Governor Steve Beshear's Communications Office
Governor Beshear Unveils New Red, White, Blue Highway Signs for Another 42 Miles of I-69 in Western Kentucky
Pennyrile Parkway in Henderson, Hopkins, Webster counties upgraded to interstate
MADISONVILLE, Ky. – Gov. Steve Beshear, backed by federal highway officials and dozens of state and local leaders, today unveiled a shiny red, white and blue highway sign marking the long-sought designation of Interstate 69 for a section of the Edward T. Breathitt Pennyrile Parkway.
“Creating an I-69 corridor through the Pennyrile and Jackson Purchase has been a long, long quest requiring a lot of hard work by a lot of people. And today we can take enormous satisfaction from knowing that we have reached a true milestone,” Gov. Beshear said.
Gov. Beshear’s two terms as Kentucky’s highest elected leader ends Dec. 7, and the realization of an I-69 corridor is part of his administration’s impressive legacy.
When complete, the I-69 corridor will run north to south from the Ohio River at Henderson to the Tennessee line at Fulton – approximately 155 miles. In addition to the Pennyrile Parkway, the corridor includes sections of I-24, the Wendell H. Ford Western Kentucky Parkway and the Julian M. Carroll Purchase Parkway.
“Finally achieving western Kentucky’s long-held dream of an I-69 brings multiple advantages,” Gov. Beshear said. “It means a safer, more efficient roadway for the many thousands of travelers who live and work and visit here. It also means the addition of a powerful tool for the development and economy of western Kentucky.”
The Governor today was the featured guest at a “re-branding” ceremony organized by the Madisonville-Hopkins County Chamber of Commerce. It culminated with Gov. Beshear and Thomas Nelson Jr., Kentucky Division administrator for the Federal Highway Administration (FHWA), peeling away a green-and-white “Future I-69” road sign to reveal a red, white and blue I-69 shield sign beneath it.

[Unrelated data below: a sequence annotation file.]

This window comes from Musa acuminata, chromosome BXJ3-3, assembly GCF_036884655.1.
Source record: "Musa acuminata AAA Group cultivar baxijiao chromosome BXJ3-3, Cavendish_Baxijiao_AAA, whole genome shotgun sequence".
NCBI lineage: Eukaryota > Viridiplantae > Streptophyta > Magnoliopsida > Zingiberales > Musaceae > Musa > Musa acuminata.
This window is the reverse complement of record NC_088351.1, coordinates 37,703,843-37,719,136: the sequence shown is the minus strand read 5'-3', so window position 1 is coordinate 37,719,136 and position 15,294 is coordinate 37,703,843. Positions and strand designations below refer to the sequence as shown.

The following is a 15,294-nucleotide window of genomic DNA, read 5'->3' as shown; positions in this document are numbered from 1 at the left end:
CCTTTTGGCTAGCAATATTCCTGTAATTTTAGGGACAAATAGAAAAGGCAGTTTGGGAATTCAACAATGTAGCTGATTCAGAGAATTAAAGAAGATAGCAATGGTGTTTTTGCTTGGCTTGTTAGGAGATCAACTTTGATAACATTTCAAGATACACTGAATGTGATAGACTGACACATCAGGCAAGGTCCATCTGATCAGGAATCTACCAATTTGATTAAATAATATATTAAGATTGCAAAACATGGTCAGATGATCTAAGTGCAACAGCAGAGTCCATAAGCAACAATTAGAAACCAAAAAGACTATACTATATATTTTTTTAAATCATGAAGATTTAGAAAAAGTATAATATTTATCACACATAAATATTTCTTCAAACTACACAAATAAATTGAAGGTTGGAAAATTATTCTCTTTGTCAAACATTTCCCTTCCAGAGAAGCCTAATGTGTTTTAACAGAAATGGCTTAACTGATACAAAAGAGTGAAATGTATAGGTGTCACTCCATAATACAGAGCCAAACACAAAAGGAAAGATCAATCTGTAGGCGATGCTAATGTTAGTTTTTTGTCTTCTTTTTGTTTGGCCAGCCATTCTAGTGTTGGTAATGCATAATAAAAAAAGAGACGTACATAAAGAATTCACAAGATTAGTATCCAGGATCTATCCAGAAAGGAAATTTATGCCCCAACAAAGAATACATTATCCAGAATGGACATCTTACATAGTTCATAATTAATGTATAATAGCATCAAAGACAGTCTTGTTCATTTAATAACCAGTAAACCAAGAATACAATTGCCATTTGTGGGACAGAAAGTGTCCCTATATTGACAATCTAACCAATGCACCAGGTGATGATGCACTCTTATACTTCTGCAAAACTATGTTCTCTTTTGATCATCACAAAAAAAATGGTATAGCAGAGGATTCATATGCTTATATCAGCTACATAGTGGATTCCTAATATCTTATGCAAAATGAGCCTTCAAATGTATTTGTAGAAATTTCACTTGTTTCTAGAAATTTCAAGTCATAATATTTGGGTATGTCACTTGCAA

State Sen. Dorsey Ridley, of Henderson, said the shiny new shields were a welcome sight.
“They represent the importance of western Kentucky to the vibrancy, economic growth and prosperity of this great state,” Sen. Ridley said. “I have said it before, and I will say it again: I-69 is the most important infrastructure project western Kentucky has seen in decades. I want to thank Gov. Beshear for his leadership and dedication to this very important project, which will open not only highways but much needed economic opportunities for western Kentucky.”
State Rep. Jim Gooch, of Providence, said: “Today’s designation is another major step forward for a project that holds a lot of potential for our region once it is complete. I want to thank Gov. Beshear, the Transportation Cabinet and my fellow House and Senate members for their support in making this possible, and I look forward to doing all I can to work with others to finish the remaining work. No other project will do more to boost our economy and tourism than this.”
The new I-69 designation applies to the northern leg of the Pennyrile Parkway – a 42.6-mile section from the Wendell H. Ford Western Kentucky Parkway to KY 425, south of Henderson. The FHWA conditionally approved its inclusion in the Interstate Highway System in August on the basis of improvements undertaken by the Kentucky Transportation Cabinet to bring it up to acceptable interstate standards.
Work included reconstruction of two interchanges in the Governor’s native Hopkins County – at Mortons Gap and at the Pennyrile’s connection with the Western Kentucky Parkway and a 55-mile section already designated as I-69. Crews recently completed the latter interchange and opened it to traffic. The Mortons Gap interchange is under construction and scheduled for completion in 2017.
Other upgrades to the parkway included pavement rehabilitation, new lighting, ramp reconstruction, and widening and raising overpass bridges.
Completion of the entire I-69 corridor in western Kentucky still requires improvements to approximately 52 miles of the Purchase Parkway from Fulton to Calvert City, a 1-mile section of roadway connecting Fulton to Mayfield and a 5-mile section from Henderson to the Indiana state line. No construction timeline has been announced for those sections.
The largest single challenge of the I-69 project has been reconstruction of interchanges built with short, tight ramps for traffic stopping at toll booths. With reconstruction, those interchanges will have the longer ramps and merge lanes needed for traffic entering and exiting 70 mph interstate traffic.